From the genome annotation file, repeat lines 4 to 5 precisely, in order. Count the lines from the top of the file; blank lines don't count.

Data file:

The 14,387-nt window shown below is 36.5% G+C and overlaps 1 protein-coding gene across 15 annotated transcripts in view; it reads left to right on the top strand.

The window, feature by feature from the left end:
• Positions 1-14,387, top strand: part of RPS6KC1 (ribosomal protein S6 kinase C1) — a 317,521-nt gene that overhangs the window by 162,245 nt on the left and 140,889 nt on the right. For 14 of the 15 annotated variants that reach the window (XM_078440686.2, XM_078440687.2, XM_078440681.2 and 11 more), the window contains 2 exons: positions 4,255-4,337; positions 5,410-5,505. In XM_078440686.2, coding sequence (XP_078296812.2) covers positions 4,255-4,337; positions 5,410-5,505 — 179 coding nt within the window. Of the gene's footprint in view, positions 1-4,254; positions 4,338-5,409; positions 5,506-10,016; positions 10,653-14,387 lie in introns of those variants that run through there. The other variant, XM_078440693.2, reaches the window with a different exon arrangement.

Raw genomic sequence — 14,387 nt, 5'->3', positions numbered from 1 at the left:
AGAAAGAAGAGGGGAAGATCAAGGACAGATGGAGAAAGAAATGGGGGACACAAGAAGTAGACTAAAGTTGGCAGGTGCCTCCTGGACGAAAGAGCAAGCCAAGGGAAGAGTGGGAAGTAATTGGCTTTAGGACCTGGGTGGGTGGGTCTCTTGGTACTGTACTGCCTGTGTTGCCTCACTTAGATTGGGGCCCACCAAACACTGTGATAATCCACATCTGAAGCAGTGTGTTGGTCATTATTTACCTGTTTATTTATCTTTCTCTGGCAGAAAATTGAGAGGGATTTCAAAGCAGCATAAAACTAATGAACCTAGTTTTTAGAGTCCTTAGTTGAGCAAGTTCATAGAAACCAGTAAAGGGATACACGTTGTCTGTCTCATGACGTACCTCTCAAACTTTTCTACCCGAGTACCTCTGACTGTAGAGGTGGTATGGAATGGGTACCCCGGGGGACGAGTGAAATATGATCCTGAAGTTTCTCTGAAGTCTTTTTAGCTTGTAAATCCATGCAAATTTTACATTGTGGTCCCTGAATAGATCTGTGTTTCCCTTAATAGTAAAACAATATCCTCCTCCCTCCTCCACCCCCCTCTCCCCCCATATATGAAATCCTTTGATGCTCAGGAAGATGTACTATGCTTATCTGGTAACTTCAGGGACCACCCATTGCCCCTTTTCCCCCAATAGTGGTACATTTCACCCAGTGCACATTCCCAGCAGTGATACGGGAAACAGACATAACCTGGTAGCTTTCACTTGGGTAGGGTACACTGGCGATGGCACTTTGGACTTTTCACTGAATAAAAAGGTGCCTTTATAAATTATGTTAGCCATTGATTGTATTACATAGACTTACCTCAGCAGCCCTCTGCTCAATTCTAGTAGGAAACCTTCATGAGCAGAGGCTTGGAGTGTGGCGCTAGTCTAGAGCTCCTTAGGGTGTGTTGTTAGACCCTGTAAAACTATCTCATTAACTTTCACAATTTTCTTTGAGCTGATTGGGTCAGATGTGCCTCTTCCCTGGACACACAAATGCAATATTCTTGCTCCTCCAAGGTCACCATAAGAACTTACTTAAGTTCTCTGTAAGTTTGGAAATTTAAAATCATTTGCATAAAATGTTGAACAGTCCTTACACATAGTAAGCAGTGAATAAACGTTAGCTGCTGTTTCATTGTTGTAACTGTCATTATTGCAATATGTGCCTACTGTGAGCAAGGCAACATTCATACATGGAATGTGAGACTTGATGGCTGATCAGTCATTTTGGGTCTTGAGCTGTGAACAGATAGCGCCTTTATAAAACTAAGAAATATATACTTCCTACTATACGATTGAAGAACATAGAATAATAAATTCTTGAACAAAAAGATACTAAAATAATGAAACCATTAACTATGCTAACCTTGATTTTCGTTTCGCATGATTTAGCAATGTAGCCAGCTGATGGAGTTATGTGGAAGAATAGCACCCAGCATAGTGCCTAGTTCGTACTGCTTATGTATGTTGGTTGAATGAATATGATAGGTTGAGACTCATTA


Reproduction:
Raw genomic sequence — 14,387 nt, 5'->3', positions numbered from 1 at the left:
AGAAAGAAGAGGGGAAGATCAAGGACAGATGGAGAAAGAAATGGGGGACACAAGAAGTAGACTAAAGTTGGCAGGTGCCTCCTGGACGAAAGAGCAAGCCAAGGGAAGAGTGGGAAGTAATTGGCTTTAGGACCTGGGTGGGTGGGTCTCTTGGTACTGTACTGCCTGTGTTGCCTCACTTAGATTGGGGCCCACCAAACACTGTGATAATCCACATCTGAAGCAGTGTGTTGGTCATTATTTACCTGTTTATTTATCTTTCTCTGGCAGAAAATTGAGAGGGATTTCAAAGCAGCATAAAACTAATGAACCTAGTTTTTAGAGTCCTTAGTTGAGCAAGTTCATAGAAACCAGTAAAGGGATACACGTTGTCTGTCTCATGACGTACCTCTCAAACTTTTCTACCCGAGTACCTCTGACTGTAGAGGTGGTATGGAATGGGTACCCCGGGGGACGAGTGAAATATGATCCTGAAGTTTCTCTGAAGTCTTTTTAGCTTGTAAATCCATGCAAATTTTACATTGTGGTCCCTGAATAGATCTGTGTTTCCCTTAATAGTAAAACAATATCCTCCTCCCTCCTCCACCCCCCTCTCCCCCCATATATGAAATCCTTTGATGCTCAGGAAGATGTACTATGCTTATCTGGTAACTTCAGGGACCACCCATTGCCCCTTTTCCCCCAATAGTGGTACATTTCACCCAGTGCACATTCCCAGCAGTGATACGGGAAACAGACATAACCTGGTAGCTTTCACTTGGGTAGGGTACACTGGCGATGGCACTTTGGACTTTTCACTGAATAAAAAGGTGCCTTTATAAATTATGTTAGCCATTGATTGTATTACATAGACTTACCTCAGCAGCCCTCTGCTCAATTCTAGTAGGAAACCTTCATGAGCAGAGGCTTGGAGTGTGGCGCTAGTCTAGAGCTCCTTAGGGTGTGTTGTTAGACCCTGTAAAACTATCTCATTAACTTTCACAATTTTCTTTGAGCTGATTGGGTCAGATGTGCCTCTTCCCTGGACACACAAATGCAATATTCTTGCTCCTCCAAGGTCACCATAAGAACTTACTTAAGTTCTCTGTAAGTTTGGAAATTTAAAATCATTTGCATAAAATGTTGAACAGTCCTTACACATAGTAAGCAGTGAATAAACGTTAGCTGCTGTTTCATTGTTGTAACTGTCATTATTGCAATATGTGCCTACTGTGAGCAAGGCAACATTCATACATGGAATGTGAGACTTGATGGCTGATCAGTCATTTTGGGTCTTGAGCTGTGAACAGATAGCGCCTTTATAAAACTAAGAAATATATACTTCCTACTATACGATTGAAGAACATAGAATAATAAATTCTTGAACAAAAAGATACTAAAATAATGAAACCATTAACTATGCTAACCTTGATTTTCGTTTCGCATGATTTAGCAATGTAGCCAGCTGATGGAGTTATGTGGAAGAATAGCACCCAGCATAGTGCCTAGTTCGTACTGCTTATGTATGTTGGTTGAATGAATATGATAGGTTGAGACTCATTA